Comets that crash into the sun may be more common than anyone has suspected.
A year ago, the Naval Research Laboratory reported the first ''positive evidence'' of such a collision, which had occurred Aug. 30, 1979. The event was photographed by NRL's SOLWIND coronagraph - an instrument for studying the sun's outer atmosphere - on board the US Department of Defense P78-1 experimental satellite.
More recently, study of SOLWIND data has uncovered two more sun-comet collisions - Jan. 26 and July 20 of this year.
Such comets appear to follow normal orbits through the solar system. However, their perihelions - points of closest approach to the sun - are so low the comets plunge into the solar atmosphere.
Donald J. Michels and colleagues on the SOLWIND project estimated that the impact velocity for the 1979 collision was around 284 kilometers a second (about 640,000 miles an hour.) A giant cloud of debris could be seen in the coronagraph pictures. The energy released was estimated to be about 95,000 quads (quadrillion Btus), which is about a thousand times the annual energy consumption of the United States. Equivalently, it is the energy of 25 million one-megaton nuclear explosions.
Powerful though this may be, it is a tiny fraction of the sun's own energy output. So such a cometary impact would have little effect on that body. But what if it were the Earth?
When a relatively small (100-meter diameter) cometary fragment exploded in the atmosphere near Tunguska in Siberia in 1908, it devastated some 50 square kilometers of forest. Victor Clube and Bill Napier of the Royal Observatory in Edinburgh, Scotland, who are concerned about Earth-comet collisions, note that a major cometary impact would be widely devastating. It could raise tidal waves several kilometers high, create blast waves that would incinerate as much as a hemisphere, and blanket Earth in clouds of hot ash.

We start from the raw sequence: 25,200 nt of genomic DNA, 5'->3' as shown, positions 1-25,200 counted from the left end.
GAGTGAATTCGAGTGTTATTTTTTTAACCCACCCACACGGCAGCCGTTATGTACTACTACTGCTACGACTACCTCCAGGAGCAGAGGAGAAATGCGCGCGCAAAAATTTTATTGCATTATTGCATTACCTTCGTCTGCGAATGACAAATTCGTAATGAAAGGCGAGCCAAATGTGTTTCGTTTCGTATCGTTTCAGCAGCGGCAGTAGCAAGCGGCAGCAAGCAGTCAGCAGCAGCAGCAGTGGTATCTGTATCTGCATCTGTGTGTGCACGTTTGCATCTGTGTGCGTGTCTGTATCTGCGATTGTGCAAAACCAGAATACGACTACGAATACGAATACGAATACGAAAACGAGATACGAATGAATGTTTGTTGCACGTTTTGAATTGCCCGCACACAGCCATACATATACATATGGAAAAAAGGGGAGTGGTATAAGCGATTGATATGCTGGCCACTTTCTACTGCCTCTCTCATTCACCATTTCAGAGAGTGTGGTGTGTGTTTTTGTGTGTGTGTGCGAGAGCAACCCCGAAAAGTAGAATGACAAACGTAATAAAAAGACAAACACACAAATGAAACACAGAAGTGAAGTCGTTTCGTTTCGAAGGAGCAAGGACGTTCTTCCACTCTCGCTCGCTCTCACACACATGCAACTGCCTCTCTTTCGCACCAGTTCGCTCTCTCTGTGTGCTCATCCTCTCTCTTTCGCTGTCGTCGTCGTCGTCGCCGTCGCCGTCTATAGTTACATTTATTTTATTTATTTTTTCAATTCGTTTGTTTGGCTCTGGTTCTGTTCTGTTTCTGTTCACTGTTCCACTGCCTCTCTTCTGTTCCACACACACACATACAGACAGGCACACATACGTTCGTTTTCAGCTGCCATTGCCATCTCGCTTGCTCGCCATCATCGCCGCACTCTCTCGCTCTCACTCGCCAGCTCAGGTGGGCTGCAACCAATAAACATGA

Most comet specialists have considered such collisions rare events. However, in recent years, a few scientists have begun to suggest otherwise.
Dr. J. C. Hills of the Los Alamos National Laboratory in the US has suggested that close passage of another star, as may happen from time to time, could cause a massive fallout of comets into the inner solar system from the cloud of billions of comets beyond the planets.
Clube and Napier, taking a novel view of the origin of comets, theorize that the solar system acquires comets when it moves through dense interstellar clouds in one of the spiral arms of our galaxy every 100 million years or so. Again, they suggest the inner solar system, and Earth, may come under cometary attack. They correlate such events with major changes in Earth's geological and biological development.
All of this, of course, is speculative and scientifically controversial. However, with more comets hitting the sun than were suspected, it would behoove scientists to keep an eye on wayward comets.